The weather was clear and sunny as children piled out of the yellow school buses and gathered on the field at the north end of campus on Friday, Sept. 29, the day of the 15th annual Water Festival.
The event, which was organized by the National Great Rivers Research and Education Center (NGRREC), hosted 499 fifth grade students from 20 classes, seven schools and four counties. These students got to participate in many different activities to learn about fresh water resources.
At one activity station run by The Nature Institute, students followed the directions on giant dice to simulate the path a drop of water might take through the water cycle.
In another area, James Moss, an Assistant Professor at Lewis & Clark, gestured to a swath of restored prairie behind him. “When a lot of water falls on the ground over there, is it going to flow fast or slow?” he quizzed the students. “Slow!” answered a few. “That’s right,” he said, going on to explain that an acre of prairie can absorb up to nine inches of rain in an hour.
Other activity stations included a fishing demonstration run by the Illinois Department of National Resources and rides in an authentic voyageur canoe. The former went over very well with Keaton Bertoldi, age 11. “I liked the fishing station because we’ve never gotten to fish on a field trip!” he said.
This mixture of fun and games with learning seems like an effective way to teach fifth-grade students about an important topic. Margie Chilovich, a fifth grade teacher at Sorento Elementary School agreed. “As a teacher, I thought the Annual Water Festival was a great opportunity for students to see how many ways water is important to our lives. Besides the fact that we need water to survive, they also saw it is also critical to the survival of animals,” said Chilovich.
This response fits right in with NGRREC’s motivation for the event. “Education in freshwater topics, particularly given our proximity to several large rivers, is a key part in growing the next generation of environmental stewards,” said Alison Rhanor. Rhanor is Environmental Educator at NGRREC and coordinated the last three Water Festivals. Her goals for the Water Festival are rather ambitious. “We are interested in introducing students to their fresh water resources an any and all capacities. That means that topics from water recreation to water pollution to water issues in developing nations are touched on at the Festival,” she said.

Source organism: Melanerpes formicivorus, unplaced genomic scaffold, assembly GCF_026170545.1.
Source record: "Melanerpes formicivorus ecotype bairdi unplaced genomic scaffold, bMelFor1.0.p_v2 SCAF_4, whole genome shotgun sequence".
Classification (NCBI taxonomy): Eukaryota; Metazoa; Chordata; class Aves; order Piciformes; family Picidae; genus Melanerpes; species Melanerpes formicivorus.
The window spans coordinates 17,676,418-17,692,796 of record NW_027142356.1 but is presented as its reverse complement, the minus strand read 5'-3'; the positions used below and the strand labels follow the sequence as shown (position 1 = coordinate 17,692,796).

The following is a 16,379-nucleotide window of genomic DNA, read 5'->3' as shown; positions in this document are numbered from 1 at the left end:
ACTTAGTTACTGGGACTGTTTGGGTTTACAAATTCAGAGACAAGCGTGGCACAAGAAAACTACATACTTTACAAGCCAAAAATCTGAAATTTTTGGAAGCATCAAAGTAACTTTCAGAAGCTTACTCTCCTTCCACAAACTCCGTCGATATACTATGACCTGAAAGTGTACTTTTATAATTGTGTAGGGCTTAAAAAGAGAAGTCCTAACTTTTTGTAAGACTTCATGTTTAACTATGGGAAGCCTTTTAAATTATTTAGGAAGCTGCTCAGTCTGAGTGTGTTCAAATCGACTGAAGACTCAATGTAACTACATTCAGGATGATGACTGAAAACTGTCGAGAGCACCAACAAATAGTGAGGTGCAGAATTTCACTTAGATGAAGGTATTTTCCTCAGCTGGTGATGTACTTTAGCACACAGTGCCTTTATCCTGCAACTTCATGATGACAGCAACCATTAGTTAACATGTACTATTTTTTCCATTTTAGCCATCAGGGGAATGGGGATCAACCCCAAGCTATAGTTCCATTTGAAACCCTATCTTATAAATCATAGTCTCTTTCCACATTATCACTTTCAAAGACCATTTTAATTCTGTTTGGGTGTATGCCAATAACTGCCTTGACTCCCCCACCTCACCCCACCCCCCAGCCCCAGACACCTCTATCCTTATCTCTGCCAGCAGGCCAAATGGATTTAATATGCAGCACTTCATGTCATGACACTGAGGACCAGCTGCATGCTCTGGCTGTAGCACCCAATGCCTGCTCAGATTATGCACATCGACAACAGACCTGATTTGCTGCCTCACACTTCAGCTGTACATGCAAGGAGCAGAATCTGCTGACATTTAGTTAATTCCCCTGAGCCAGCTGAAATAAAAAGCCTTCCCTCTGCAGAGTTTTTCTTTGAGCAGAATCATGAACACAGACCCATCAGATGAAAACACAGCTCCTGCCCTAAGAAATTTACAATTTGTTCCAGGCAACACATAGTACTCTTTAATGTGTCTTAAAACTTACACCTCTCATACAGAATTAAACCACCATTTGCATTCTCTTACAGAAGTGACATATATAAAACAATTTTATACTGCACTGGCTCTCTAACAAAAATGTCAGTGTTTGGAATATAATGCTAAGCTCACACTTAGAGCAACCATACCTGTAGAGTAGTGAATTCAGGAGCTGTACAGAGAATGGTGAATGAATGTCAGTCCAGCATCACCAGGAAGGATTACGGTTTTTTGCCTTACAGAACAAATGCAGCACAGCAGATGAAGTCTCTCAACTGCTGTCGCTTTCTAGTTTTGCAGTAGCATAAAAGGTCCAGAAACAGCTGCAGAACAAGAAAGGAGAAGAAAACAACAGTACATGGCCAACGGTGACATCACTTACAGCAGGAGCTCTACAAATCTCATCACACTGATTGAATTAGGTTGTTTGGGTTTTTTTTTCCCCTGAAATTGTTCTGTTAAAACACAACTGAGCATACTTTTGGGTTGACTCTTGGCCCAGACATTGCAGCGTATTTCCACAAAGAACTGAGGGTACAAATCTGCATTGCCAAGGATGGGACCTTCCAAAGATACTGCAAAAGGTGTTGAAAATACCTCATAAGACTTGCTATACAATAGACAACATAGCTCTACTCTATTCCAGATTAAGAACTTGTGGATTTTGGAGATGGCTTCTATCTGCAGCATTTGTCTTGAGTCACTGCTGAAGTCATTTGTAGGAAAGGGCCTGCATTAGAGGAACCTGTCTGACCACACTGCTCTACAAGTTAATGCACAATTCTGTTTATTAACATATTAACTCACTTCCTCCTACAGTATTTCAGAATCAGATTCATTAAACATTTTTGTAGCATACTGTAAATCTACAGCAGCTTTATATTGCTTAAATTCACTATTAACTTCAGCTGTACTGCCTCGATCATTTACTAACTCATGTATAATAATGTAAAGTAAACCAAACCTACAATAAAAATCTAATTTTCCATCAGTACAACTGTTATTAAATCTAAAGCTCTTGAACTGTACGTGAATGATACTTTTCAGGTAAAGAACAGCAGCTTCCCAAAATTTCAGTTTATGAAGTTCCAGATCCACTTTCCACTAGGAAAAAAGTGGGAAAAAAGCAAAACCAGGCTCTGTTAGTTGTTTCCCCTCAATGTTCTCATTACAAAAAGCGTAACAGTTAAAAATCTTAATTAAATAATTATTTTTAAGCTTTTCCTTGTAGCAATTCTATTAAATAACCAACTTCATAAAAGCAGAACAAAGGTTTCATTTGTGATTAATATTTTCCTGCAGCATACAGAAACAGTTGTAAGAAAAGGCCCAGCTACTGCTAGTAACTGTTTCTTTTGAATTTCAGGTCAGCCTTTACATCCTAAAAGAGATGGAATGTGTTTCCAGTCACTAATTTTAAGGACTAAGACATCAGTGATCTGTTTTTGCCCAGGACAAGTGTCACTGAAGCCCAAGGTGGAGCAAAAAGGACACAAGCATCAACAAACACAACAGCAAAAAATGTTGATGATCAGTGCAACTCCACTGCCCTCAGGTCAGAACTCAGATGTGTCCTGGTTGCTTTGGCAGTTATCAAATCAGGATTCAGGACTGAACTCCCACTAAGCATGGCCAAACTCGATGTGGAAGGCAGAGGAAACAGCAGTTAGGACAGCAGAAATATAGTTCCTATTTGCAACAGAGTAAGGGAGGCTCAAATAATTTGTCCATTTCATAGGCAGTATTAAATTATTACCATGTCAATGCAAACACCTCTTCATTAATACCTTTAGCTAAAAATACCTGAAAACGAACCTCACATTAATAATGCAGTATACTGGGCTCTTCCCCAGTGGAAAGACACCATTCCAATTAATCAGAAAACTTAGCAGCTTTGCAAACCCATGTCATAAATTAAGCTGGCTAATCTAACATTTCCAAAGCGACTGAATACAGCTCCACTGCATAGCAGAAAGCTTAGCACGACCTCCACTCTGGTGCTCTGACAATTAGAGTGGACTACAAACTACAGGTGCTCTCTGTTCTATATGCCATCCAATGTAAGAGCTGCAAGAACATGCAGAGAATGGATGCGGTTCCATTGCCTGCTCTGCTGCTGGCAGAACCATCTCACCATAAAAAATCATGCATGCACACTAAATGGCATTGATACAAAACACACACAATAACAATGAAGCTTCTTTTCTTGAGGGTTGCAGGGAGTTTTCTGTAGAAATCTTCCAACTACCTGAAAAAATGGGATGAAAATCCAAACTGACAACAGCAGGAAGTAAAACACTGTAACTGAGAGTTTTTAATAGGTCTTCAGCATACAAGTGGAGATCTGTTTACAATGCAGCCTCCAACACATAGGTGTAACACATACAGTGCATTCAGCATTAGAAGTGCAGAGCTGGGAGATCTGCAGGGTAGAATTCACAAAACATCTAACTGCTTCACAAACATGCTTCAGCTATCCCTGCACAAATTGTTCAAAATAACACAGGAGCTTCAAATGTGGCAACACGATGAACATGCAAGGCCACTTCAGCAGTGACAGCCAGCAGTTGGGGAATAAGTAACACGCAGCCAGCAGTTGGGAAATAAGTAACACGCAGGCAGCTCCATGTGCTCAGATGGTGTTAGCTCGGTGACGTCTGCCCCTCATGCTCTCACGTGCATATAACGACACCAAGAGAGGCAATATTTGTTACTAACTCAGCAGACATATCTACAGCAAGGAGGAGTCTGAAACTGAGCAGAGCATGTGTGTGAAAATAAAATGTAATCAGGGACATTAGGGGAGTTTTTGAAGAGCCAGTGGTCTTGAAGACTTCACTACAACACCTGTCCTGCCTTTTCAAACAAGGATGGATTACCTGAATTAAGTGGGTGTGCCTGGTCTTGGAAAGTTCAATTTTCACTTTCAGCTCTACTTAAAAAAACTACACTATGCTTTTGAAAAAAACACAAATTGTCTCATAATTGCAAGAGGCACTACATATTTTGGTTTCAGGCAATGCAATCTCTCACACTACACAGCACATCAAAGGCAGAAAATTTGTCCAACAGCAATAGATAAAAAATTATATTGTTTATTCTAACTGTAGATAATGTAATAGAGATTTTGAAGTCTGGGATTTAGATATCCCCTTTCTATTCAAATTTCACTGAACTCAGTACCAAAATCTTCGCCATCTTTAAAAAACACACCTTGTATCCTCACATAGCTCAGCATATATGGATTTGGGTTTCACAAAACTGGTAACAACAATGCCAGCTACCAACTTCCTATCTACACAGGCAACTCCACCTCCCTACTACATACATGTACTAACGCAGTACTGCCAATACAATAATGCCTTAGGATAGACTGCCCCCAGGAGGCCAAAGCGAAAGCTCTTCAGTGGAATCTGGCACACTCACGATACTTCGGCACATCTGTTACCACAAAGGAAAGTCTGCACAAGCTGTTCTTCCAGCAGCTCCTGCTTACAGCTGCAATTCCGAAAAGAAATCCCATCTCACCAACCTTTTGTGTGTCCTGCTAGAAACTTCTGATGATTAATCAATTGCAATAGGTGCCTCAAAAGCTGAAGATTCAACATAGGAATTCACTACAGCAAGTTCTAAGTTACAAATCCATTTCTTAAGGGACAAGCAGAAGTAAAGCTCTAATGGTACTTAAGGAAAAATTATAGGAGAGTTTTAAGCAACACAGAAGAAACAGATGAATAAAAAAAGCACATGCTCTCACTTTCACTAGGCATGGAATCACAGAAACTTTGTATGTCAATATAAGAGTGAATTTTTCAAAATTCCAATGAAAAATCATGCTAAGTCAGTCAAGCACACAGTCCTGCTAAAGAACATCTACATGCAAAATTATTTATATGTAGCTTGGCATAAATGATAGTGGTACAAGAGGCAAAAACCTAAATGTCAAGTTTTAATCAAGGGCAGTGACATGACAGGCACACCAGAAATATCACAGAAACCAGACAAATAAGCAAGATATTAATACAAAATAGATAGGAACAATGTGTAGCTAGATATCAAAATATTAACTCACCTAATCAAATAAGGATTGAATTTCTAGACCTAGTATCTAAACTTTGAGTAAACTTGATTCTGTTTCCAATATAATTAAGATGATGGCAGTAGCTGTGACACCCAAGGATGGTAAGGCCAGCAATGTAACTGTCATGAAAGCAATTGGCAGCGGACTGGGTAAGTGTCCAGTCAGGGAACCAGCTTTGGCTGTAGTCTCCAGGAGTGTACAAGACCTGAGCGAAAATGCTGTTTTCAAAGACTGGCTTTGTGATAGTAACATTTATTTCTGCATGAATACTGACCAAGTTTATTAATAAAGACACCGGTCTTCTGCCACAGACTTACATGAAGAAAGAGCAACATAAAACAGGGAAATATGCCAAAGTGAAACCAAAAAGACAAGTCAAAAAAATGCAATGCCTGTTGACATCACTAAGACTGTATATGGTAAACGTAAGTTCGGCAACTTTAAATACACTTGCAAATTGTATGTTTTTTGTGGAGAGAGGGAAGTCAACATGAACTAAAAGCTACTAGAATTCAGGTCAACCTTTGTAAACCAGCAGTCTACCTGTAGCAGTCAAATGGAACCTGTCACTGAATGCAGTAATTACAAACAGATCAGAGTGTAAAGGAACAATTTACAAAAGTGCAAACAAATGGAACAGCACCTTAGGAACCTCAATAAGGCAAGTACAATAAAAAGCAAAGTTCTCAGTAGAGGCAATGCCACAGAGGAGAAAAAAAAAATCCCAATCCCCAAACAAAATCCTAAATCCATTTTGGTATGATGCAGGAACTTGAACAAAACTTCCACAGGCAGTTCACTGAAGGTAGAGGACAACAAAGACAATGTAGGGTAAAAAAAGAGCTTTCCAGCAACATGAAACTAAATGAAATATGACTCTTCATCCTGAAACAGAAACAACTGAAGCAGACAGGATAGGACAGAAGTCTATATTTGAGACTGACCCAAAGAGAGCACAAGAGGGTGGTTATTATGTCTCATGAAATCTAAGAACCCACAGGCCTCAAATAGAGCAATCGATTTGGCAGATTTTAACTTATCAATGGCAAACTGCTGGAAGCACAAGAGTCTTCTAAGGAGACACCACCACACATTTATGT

This approach has been a success with teachers and students. “My favorite part of every Water Festival is watching the students learn and gain a greater appreciation for water,” said Jason Chapman, a fifth grade teacher at North Elementary School. “Today I learned how water is cleaned and then sent to our house,” said Lyndsey Miller, age 10.
The Water Festival gives an exciting look at how fun and hands-on Environmental Education can be. Alison Rhanor had some advice for Lewis & Clark students thinking about pursuing this career field; “Become involved in your community, and volunteer at local organizations. Increase your experience working with kids and speaking to the general public on environmental topics. A degree (in) and environmental field is also a huge plus.”